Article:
Academic journal article Attention, Perception and Psychophysics

Perceivers Vary in Their Capacity to Benefit from Feedback in Learning to Perceive Length by Dynamic Touch

Academic journal article Attention, Perception and Psychophysics

Perceivers Vary in Their Capacity to Benefit from Feedback in Learning to Perceive Length by Dynamic Touch

Article excerpt

Published online: 20 December 2013

# Psychonomic Society, Inc. 2013

Abstract Earlier ecologically motivated studies have revealed substantial individual differences in perceptual learning: Individuals varied in their ability to attune to a specifying variable. A possible source of these individual differences is between-subjects variation in the capacity to benefit from feedback. Although this hypothesis was postulated by Withagen & van Wermeskerken (2009), their experiment could not exclude other factors that might be involved. The aim of the present experiment was to provide a more critical test of their hypothesis. To this end, we trained two groups of participants in length perception by dynamic touch in two different learning environments. In one environment, it was easier for a perceiver to separate the perceptual noise from the error that resulted from the detection of a nonspecifying variable. This separation was more difficult to make in the other learning environment. All of the participants responded to the feedback in the easy environment, but not all of them did in the difficult environment. This indicates that individuals indeed differ in their capacities to benefit from feedback. The implications of these results for recent debates on individual differences are discussed.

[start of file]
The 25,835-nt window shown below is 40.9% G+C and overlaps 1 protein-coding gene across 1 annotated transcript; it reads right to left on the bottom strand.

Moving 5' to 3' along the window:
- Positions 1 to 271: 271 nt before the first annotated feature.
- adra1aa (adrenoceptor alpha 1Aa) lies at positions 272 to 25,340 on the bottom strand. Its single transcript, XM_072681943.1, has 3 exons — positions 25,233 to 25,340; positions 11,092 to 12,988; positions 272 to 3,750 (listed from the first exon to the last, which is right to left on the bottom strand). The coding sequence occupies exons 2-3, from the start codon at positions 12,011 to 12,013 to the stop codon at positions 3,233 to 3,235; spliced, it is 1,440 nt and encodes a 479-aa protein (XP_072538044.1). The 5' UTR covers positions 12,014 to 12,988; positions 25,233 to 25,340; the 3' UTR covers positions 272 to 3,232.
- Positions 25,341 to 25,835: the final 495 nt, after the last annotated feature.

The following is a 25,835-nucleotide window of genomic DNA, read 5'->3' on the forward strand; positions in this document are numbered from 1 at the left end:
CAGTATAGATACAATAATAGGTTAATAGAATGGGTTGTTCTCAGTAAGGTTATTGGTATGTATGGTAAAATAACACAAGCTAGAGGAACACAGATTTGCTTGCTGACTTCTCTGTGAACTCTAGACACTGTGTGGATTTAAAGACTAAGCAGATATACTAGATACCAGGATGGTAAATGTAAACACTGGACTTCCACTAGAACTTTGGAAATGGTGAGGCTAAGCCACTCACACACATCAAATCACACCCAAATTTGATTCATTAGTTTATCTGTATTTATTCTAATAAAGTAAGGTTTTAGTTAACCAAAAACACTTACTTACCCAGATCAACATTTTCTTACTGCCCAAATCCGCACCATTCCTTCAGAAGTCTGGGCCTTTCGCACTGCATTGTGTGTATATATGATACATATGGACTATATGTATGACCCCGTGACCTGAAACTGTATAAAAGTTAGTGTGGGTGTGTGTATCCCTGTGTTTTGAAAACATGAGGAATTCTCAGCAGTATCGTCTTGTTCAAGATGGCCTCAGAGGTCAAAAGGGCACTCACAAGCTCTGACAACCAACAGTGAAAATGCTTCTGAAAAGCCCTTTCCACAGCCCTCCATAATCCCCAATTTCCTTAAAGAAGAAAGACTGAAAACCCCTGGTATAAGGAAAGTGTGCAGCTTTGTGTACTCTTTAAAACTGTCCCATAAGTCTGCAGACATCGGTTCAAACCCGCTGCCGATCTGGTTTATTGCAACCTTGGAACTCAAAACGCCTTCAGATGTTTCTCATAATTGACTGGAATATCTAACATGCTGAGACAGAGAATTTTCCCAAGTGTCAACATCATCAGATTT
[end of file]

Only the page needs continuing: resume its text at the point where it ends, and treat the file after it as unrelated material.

Keywords Attunement . Dynamic touch . Individual differences . Learning environments . Perceptual learning

Over the last decade, an upsurge of studies have focused on individual differences in perceptual, cognitive, and motor functioning (e.g., Arzamarski, Isenhower, Kay, Turvey, & Michaels, 2010; Bergmann Tiest & Kappers, 2007;D.M. Jacobs, Michaels, & Runeson, 2000; R. A. Jacobs, 2009; Kappers, 2003; Kostrubiec, Zanone, Fuchs, & Kelso, 2012; Michaels & de Vries, 1998; Michaels & Isenhower, 2011; Runeson & Andersson, 2007; Runeson, Juslin, & Olsson, 2000; Vegter, de Groot, Lamoth, Veeger, & Van der Woude, in press; Withagen & Caljouw, 2011; Withagen & van Wermeskerken, 2009). These studies argued against the dominant methodology of averaging over participants and drawing general conclusions about the human mind. Motivated by different theoretical perspectives, these researchers found the study of individual results to be more insightful. For example, Henrich, Heine, and Norenzayan (2010) argued that most behavioral scientists test only participants from Western, educated, industrialized, rich, and democratic (WEIRD) societies, but nevertheless draw broad conclusions about the human mind. In their view this is seriously mistaken, because substantial cultural differences in cognitive abilities exist (see also Nisbett, 2003; Nisbett & Miyamoto, 2005; van der Kamp, Withagen, & de Wit, 2013). Advocating a dynamical-systems perspective, Kostrubiec et al. (2012) argued that the intrinsic dynamics of learners vary, which gives rise to distinct learning paths. Adopting an evolutionary perspective, Withagen and Chemero (2009) similarly argued that members of a species vary in their perceptual systems. After all, Darwin'stheoryof evolution by natural selection entails variability among the members of species.

The abundant demonstrations of individual differences in perceptual, motor, and cognitive functioning have significant theoretical and practical implications. Among other things, they suggest that psychological theories need to include organismal factors to account for the experimental findings. In the present article, we aim to further this line of thinking in the context of the ecological theory of perceptual learning. This theory was developed by the Gibsons in the 1950s and 1960s (Gibson, 1966; Gibson & Gibson, 1955). According to their theory, a myriad of informational variables are available in ambient arrays, and these variables differ in their degrees of usefulness. Specifying variables are the most useful ones; they relate one-to-one to the to-be-perceived property. …

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